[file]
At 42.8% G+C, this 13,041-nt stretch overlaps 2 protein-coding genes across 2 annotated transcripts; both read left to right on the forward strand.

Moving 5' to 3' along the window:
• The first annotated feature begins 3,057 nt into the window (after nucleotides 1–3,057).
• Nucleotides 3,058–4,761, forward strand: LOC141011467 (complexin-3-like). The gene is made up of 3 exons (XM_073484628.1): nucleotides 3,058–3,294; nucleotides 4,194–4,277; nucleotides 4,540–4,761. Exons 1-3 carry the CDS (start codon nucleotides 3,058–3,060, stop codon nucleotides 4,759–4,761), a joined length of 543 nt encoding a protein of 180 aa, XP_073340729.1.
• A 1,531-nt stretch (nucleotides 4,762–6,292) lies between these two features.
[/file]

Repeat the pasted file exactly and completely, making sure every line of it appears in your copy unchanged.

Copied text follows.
At 42.8% G+C, this 13,041-nt stretch overlaps 2 protein-coding genes across 2 annotated transcripts; both read left to right on the forward strand.

Moving 5' to 3' along the window:
• The first annotated feature begins 3,057 nt into the window (after nucleotides 1–3,057).
• Nucleotides 3,058–4,761, forward strand: LOC141011467 (complexin-3-like). The gene is made up of 3 exons (XM_073484628.1): nucleotides 3,058–3,294; nucleotides 4,194–4,277; nucleotides 4,540–4,761. Exons 1-3 carry the CDS (start codon nucleotides 3,058–3,060, stop codon nucleotides 4,759–4,761), a joined length of 543 nt encoding a protein of 180 aa, XP_073340729.1.
• A 1,531-nt stretch (nucleotides 4,762–6,292) lies between these two features.